Ukraine: Leader pledges church choice for Orthodox faithful

Ukraine: Leader pledges church choice for Orthodox faithful

Ukraine: Leader pledges church choice for Orthodox faithful

A view of the 1000-year old Monastery of Caves in Kiev, Ukraine, Friday, Nov. 30, 2018. The Ukrainian intelligence agency is searching the home of the father superior of Kiev's biggest and oldest monastery which is part of the Russian Orthodox Church. (Credit: AP Photo/Efrem Lukatsky.)

Ukraine's president has promised the country's Orthodox Christian faithful they will be free to remain part of the Russian Orthodox Church after the creation of an independent Ukrainian church.

KIEV, Ukraine — Ukraine’s president has promised the country’s Orthodox Christian faithful they will be free to remain part of the Russian Orthodox Church after the creation of an independent Ukrainian church.

Amid deteriorating ties with Moscow, Kiev has been pushing for the creation of an autocephalous Ukrainian Orthodox Church that would be free of control from the Moscow Patriarchate.

The move would be a momentous step, splitting the world’s largest Eastern Orthodox denomination and severely eroding the power and prestige of the Moscow Patriarchate.

“The state guarantees the constitutional right to freedom of religion, including for those who want to remain united with the Russian Orthodox Church,” Ukrainian President Petro Poroshenko said Saturday night.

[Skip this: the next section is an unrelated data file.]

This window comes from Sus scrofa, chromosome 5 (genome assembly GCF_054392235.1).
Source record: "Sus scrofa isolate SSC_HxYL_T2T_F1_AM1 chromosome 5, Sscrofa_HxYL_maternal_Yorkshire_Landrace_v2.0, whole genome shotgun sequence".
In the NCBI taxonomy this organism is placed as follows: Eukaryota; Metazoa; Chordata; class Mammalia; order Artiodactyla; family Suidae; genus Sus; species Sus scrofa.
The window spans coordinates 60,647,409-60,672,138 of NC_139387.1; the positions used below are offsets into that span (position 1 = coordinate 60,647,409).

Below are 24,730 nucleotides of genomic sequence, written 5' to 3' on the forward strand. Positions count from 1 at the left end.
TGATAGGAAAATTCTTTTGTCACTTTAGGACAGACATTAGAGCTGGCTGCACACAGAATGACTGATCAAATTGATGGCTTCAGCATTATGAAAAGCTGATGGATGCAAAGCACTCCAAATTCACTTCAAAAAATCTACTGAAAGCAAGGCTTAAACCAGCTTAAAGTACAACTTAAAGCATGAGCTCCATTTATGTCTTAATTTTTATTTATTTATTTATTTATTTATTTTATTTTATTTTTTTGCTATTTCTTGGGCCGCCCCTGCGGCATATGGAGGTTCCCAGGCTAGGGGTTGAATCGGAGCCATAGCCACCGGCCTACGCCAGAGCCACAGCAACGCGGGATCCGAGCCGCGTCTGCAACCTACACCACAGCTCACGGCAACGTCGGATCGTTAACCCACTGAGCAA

However, the Russian Orthodox Church said Sunday that more than 20 Orthodox priests have been summoned for questioning by Ukraine’s SBU security service.

One priest, in particular, has drawn attention. The SBU is investigating the head of Kiev’s Pechersk Monastery for “inciting hatred.”

In a positive sign for Ukrainians who support breaking away from the Russian church, the Ecumenical Patriarchate of Constantinople, the Istanbul-based institution that serves as a center of the global Eastern Orthodox faith, said Thursday it had drafted a charter for an independent Ukrainian church.

Moscow has protested the move furiously. After the patriarchate first signaled approval for a new Ukrainian church, the Moscow Patriarchate cut ties with Istanbul.

Latest Stories

Most Read

Crux needs your monthly support

to keep delivering the best in smart, wired and independent Catholic news.

Latest Stories